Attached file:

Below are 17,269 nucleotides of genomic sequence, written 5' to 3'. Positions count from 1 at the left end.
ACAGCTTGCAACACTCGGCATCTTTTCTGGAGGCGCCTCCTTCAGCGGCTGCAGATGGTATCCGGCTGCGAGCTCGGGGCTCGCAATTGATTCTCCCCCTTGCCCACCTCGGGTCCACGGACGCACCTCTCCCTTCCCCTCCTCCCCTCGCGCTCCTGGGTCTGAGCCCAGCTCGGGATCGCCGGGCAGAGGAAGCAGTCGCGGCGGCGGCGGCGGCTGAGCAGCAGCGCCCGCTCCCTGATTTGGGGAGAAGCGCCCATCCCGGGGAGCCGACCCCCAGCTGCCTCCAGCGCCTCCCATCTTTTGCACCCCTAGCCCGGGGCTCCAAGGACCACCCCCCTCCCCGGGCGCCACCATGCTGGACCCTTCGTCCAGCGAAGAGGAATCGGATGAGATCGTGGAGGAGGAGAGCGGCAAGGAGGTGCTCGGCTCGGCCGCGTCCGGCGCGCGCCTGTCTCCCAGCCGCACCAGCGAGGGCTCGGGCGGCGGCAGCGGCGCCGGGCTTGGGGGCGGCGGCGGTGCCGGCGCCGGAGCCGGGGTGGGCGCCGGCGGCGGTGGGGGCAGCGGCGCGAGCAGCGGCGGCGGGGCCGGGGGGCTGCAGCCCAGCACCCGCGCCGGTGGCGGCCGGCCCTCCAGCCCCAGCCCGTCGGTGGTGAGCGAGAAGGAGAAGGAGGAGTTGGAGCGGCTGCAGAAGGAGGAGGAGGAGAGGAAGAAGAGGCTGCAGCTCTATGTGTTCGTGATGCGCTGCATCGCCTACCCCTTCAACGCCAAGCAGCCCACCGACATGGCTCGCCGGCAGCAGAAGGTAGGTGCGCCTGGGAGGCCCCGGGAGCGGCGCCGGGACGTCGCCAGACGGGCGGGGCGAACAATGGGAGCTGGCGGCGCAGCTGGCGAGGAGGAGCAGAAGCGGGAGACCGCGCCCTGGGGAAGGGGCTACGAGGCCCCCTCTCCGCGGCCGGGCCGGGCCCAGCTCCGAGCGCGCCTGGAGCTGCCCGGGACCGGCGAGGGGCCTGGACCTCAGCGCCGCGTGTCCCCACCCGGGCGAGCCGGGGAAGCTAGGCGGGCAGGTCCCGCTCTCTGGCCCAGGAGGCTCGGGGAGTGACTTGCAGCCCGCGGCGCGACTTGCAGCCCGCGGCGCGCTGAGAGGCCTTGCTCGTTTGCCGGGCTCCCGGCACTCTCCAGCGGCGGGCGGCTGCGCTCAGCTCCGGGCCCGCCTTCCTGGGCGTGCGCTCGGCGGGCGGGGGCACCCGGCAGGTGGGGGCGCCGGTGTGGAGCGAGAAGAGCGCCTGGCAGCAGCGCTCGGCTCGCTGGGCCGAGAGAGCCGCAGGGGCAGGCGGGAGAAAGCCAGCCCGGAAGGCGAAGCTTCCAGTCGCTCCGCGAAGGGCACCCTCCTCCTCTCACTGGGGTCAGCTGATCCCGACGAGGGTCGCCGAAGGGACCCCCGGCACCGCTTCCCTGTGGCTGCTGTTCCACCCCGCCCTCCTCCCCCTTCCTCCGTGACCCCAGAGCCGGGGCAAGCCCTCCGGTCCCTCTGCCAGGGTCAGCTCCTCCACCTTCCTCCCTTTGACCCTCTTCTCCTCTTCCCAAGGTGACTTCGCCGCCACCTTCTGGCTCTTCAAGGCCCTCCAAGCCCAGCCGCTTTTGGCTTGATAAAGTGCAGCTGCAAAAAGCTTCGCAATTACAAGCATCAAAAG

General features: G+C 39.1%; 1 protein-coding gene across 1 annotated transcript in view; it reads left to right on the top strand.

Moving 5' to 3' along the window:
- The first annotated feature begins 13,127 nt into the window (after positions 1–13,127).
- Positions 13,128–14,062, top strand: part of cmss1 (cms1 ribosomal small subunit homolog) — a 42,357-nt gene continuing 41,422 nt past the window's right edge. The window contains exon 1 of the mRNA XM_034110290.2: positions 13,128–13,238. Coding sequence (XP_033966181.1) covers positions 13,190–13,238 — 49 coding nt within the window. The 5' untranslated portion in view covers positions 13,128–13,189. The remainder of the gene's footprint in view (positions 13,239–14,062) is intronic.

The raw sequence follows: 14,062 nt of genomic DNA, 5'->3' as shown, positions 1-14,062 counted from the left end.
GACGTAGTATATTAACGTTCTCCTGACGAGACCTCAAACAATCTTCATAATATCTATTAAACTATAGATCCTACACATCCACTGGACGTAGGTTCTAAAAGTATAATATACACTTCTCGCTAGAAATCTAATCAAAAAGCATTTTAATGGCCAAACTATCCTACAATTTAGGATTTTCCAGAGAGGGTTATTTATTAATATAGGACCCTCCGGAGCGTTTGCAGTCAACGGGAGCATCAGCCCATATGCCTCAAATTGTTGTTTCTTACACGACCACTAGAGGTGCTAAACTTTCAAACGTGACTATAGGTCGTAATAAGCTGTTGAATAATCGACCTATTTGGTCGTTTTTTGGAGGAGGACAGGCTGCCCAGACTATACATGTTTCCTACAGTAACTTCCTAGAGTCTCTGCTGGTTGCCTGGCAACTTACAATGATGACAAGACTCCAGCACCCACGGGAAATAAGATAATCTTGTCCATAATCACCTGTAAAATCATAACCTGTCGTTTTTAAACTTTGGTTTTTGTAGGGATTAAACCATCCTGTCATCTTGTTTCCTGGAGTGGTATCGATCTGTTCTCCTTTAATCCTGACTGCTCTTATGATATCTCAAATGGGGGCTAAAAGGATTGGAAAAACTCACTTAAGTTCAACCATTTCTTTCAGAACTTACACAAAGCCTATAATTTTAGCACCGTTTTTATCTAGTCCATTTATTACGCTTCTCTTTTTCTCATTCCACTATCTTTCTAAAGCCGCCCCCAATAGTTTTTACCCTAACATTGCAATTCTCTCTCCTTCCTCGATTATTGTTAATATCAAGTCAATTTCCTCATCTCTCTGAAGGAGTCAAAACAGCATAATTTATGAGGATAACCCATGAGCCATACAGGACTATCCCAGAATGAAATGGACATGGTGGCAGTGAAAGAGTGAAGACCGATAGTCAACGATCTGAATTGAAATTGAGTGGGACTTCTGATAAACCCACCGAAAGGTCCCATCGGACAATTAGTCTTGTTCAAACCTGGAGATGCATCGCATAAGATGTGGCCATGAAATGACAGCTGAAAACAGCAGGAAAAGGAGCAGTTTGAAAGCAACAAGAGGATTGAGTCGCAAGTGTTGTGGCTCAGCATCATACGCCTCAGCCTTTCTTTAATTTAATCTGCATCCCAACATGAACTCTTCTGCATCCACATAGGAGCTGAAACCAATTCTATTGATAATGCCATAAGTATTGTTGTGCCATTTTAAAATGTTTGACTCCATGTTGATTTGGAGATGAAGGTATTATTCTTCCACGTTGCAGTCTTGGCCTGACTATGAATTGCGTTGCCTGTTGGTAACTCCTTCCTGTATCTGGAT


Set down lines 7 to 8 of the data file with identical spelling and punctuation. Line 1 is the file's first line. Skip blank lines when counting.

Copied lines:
The raw sequence follows: 14,062 nt of genomic DNA, 5'->3' as shown, positions 1-14,062 counted from the left end.
GACGTAGTATATTAACGTTCTCCTGACGAGACCTCAAACAATCTTCATAATATCTATTAAACTATAGATCCTACACATCCACTGGACGTAGGTTCTAAAAGTATAATATACACTTCTCGCTAGAAATCTAATCAAAAAGCATTTTAATGGCCAAACTATCCTACAATTTAGGATTTTCCAGAGAGGGTTATTTATTAATATAGGACCCTCCGGAGCGTTTGCAGTCAACGGGAGCATCAGCCCATATGCCTCAAATTGTTGTTTCTTACACGACCACTAGAGGTGCTAAACTTTCAAACGTGACTATAGGTCGTAATAAGCTGTTGAATAATCGACCTATTTGGTCGTTTTTTGGAGGAGGACAGGCTGCCCAGACTATACATGTTTCCTACAGTAACTTCCTAGAGTCTCTGCTGGTTGCCTGGCAACTTACAATGATGACAAGACTCCAGCACCCACGGGAAATAAGATAATCTTGTCCATAATCACCTGTAAAATCATAACCTGTCGTTTTTAAACTTTGGTTTTTGTAGGGATTAAACCATCCTGTCATCTTGTTTCCTGGAGTGGTATCGATCTGTTCTCCTTTAATCCTGACTGCTCTTATGATATCTCAAATGGGGGCTAAAAGGATTGGAAAAACTCACTTAAGTTCAACCATTTCTTTCAGAACTTACACAAAGCCTATAATTTTAGCACCGTTTTTATCTAGTCCATTTATTACGCTTCTCTTTTTCTCATTCCACTATCTTTCTAAAGCCGCCCCCAATAGTTTTTACCCTAACATTGCAATTCTCTCTCCTTCCTCGATTATTGTTAATATCAAGTCAATTTCCTCATCTCTCTGAAGGAGTCAAAACAGCATAATTTATGAGGATAACCCATGAGCCATACAGGACTATCCCAGAATGAAATGGACATGGTGGCAGTGAAAGAGTGAAGACCGATAGTCAACGATCTGAATTGAAATTGAGTGGGACTTCTGATAAACCCACCGAAAGGTCCCATCGGACAATTAGTCTTGTTCAAACCTGGAGATGCATCGCATAAGATGTGGCCATGAAATGACAGCTGAAAACAGCAGGAAAAGGAGCAGTTTGAAAGCAACAAGAGGATTGAGTCGCAAGTGTTGTGGCTCAGCATCATACGCCTCAGCCTTTCTTTAATTTAATCTGCATCCCAACATGAACTCTTCTGCATCCACATAGGAGCTGAAACCAATTCTATTGATAATGCCATAAGTATTGTTGTGCCATTTTAAAATGTTTGACTCCATGTTGATTTGGAGATGAAGGTATTATTCTTCCACGTTGCAGTCTTGGCCTGACTATGAATTGCGTTGCCTGTTGGTAACTCCTTCCTGTATCTGGAT